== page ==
Educating A Democracy
Publication
The Empire Club of Canada Addresses (Toronto, Canada), 11 Mar 1943, p. 396-409
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Educating A Democracy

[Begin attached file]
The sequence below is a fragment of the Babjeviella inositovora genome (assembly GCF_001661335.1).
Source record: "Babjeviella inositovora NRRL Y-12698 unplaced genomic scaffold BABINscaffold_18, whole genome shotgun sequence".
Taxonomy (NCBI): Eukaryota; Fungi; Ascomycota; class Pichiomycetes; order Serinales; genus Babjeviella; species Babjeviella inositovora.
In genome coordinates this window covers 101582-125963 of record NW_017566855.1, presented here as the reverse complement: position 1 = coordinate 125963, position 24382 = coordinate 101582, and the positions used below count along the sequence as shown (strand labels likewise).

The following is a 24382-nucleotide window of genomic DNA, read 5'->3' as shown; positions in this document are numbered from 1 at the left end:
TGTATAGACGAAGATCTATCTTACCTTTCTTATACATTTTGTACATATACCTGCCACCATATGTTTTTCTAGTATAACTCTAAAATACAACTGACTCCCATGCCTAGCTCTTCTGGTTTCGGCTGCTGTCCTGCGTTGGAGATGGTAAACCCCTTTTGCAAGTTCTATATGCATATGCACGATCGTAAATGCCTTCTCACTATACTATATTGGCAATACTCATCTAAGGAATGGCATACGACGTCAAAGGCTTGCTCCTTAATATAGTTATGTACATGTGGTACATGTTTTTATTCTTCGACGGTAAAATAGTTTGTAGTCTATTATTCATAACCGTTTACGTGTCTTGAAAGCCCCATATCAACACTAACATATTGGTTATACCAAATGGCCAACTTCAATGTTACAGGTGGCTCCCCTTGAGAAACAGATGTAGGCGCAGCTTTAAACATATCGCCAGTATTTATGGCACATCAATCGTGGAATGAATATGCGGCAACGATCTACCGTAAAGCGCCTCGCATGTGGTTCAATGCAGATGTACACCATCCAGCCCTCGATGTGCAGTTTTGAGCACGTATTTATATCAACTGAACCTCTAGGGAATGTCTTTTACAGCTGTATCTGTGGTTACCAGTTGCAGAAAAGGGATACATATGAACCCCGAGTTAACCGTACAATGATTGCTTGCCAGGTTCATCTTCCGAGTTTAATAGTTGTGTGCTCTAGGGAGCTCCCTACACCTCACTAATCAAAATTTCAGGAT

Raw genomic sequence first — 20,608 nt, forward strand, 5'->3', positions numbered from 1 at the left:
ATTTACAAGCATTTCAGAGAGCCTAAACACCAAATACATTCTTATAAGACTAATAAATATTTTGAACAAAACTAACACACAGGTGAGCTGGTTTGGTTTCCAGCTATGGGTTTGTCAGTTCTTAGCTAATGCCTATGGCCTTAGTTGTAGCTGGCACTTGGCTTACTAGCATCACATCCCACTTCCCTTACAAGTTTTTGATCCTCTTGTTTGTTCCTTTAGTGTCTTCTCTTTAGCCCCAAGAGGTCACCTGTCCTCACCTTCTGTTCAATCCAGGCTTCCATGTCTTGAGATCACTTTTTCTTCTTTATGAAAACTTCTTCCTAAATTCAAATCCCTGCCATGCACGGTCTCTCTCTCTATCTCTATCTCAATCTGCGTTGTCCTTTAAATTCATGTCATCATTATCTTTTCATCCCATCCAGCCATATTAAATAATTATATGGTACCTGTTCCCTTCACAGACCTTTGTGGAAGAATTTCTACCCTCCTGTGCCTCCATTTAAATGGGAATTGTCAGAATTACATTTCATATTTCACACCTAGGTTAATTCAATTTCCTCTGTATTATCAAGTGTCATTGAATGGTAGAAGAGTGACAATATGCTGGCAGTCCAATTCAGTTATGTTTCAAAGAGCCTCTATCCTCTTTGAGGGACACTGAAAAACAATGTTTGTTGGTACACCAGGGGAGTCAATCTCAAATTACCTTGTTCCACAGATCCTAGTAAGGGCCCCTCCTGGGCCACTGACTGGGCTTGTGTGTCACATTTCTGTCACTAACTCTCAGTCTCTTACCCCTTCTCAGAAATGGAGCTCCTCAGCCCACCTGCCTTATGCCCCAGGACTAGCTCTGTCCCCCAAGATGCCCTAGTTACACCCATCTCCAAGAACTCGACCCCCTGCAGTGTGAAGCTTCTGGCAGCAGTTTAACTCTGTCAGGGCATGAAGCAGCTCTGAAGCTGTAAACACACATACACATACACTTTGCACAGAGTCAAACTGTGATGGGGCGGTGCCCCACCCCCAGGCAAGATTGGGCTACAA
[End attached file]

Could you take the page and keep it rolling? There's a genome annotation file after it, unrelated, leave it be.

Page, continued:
Recent interest in education, especially in education as a solution to various problems and social ills. The role of education in shaping the destiny of nations. Education as a force for revitalizing our democratic form of government. The problem of apathy on the part of the public generally towards our political institutions and how this has affected political development which lags far behind economic and scientific development. Teaching the principles of democracy. How the traits of character are related to our form of government. The writings of Lord Moulton, an eminent British jurist and parliamentarian and his careful analysis of human activities, divided into three categories or domains: enforcement wherein our activities are controlled by positive law; the domain of absolute choice, wherein we are free will agents to do what we wish; the domain or the land of "obedience to the unenforceable." A detailed discussion of this analysis follows. Character as the seed bed of democracy, and character building as the essential preparation which must precede the training of the principles and practices of democracy. How character building occurs. The importance of the public school teacher as a national asset. An examination of the teaching profession. Re-educating a generation of youths in the Axis countries as one of the great post-war tasks. A generation without any well defined political convictions here in Canada. Understanding how young Canadians came to have their present attitude. The influence of home life. The role of the university in maintaining democratic principles and practices. The obligation of the university graduate to the state. The need for leaders in all walks of life. The price of war in loss of life. Ensuring that every young man and woman of intelligence and promise in Canada is educated to the limit of his and her capability. The increasing cost of a university education. The need to teach democracy successfully.